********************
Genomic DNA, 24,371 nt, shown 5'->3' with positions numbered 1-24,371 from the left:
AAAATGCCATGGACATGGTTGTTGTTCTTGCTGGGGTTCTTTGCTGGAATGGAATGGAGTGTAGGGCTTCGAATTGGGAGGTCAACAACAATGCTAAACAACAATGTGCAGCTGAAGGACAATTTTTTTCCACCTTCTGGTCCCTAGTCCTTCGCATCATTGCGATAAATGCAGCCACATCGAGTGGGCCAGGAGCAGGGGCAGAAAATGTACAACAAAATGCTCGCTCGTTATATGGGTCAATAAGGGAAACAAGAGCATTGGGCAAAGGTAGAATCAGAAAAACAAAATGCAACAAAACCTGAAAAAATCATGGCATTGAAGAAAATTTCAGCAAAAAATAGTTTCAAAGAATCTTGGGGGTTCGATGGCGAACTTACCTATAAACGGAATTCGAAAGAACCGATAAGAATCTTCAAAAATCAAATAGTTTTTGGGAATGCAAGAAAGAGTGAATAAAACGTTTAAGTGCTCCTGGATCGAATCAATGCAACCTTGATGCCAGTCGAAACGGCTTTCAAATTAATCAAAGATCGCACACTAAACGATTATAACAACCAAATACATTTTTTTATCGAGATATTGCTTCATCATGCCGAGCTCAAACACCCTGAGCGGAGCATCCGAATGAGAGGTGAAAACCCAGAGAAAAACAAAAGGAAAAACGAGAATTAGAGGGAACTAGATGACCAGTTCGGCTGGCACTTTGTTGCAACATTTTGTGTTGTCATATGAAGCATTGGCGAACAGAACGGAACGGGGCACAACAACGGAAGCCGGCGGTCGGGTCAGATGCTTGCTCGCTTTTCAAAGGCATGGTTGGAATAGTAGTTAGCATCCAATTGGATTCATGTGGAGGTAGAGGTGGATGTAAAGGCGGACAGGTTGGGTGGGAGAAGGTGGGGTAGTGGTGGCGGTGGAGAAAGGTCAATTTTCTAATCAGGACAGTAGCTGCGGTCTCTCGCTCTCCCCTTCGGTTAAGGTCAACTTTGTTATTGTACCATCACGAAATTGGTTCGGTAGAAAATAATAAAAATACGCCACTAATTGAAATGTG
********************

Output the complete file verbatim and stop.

Genomic DNA, 24,371 nt, shown 5'->3' with positions numbered 1-24,371 from the left:
AAAATGCCATGGACATGGTTGTTGTTCTTGCTGGGGTTCTTTGCTGGAATGGAATGGAGTGTAGGGCTTCGAATTGGGAGGTCAACAACAATGCTAAACAACAATGTGCAGCTGAAGGACAATTTTTTTCCACCTTCTGGTCCCTAGTCCTTCGCATCATTGCGATAAATGCAGCCACATCGAGTGGGCCAGGAGCAGGGGCAGAAAATGTACAACAAAATGCTCGCTCGTTATATGGGTCAATAAGGGAAACAAGAGCATTGGGCAAAGGTAGAATCAGAAAAACAAAATGCAACAAAACCTGAAAAAATCATGGCATTGAAGAAAATTTCAGCAAAAAATAGTTTCAAAGAATCTTGGGGGTTCGATGGCGAACTTACCTATAAACGGAATTCGAAAGAACCGATAAGAATCTTCAAAAATCAAATAGTTTTTGGGAATGCAAGAAAGAGTGAATAAAACGTTTAAGTGCTCCTGGATCGAATCAATGCAACCTTGATGCCAGTCGAAACGGCTTTCAAATTAATCAAAGATCGCACACTAAACGATTATAACAACCAAATACATTTTTTTATCGAGATATTGCTTCATCATGCCGAGCTCAAACACCCTGAGCGGAGCATCCGAATGAGAGGTGAAAACCCAGAGAAAAACAAAAGGAAAAACGAGAATTAGAGGGAACTAGATGACCAGTTCGGCTGGCACTTTGTTGCAACATTTTGTGTTGTCATATGAAGCATTGGCGAACAGAACGGAACGGGGCACAACAACGGAAGCCGGCGGTCGGGTCAGATGCTTGCTCGCTTTTCAAAGGCATGGTTGGAATAGTAGTTAGCATCCAATTGGATTCATGTGGAGGTAGAGGTGGATGTAAAGGCGGACAGGTTGGGTGGGAGAAGGTGGGGTAGTGGTGGCGGTGGAGAAAGGTCAATTTTCTAATCAGGACAGTAGCTGCGGTCTCTCGCTCTCCCCTTCGGTTAAGGTCAACTTTGTTATTGTACCATCACGAAATTGGTTCGGTAGAAAATAATAAAAATACGCCACTAATTGAAATGTG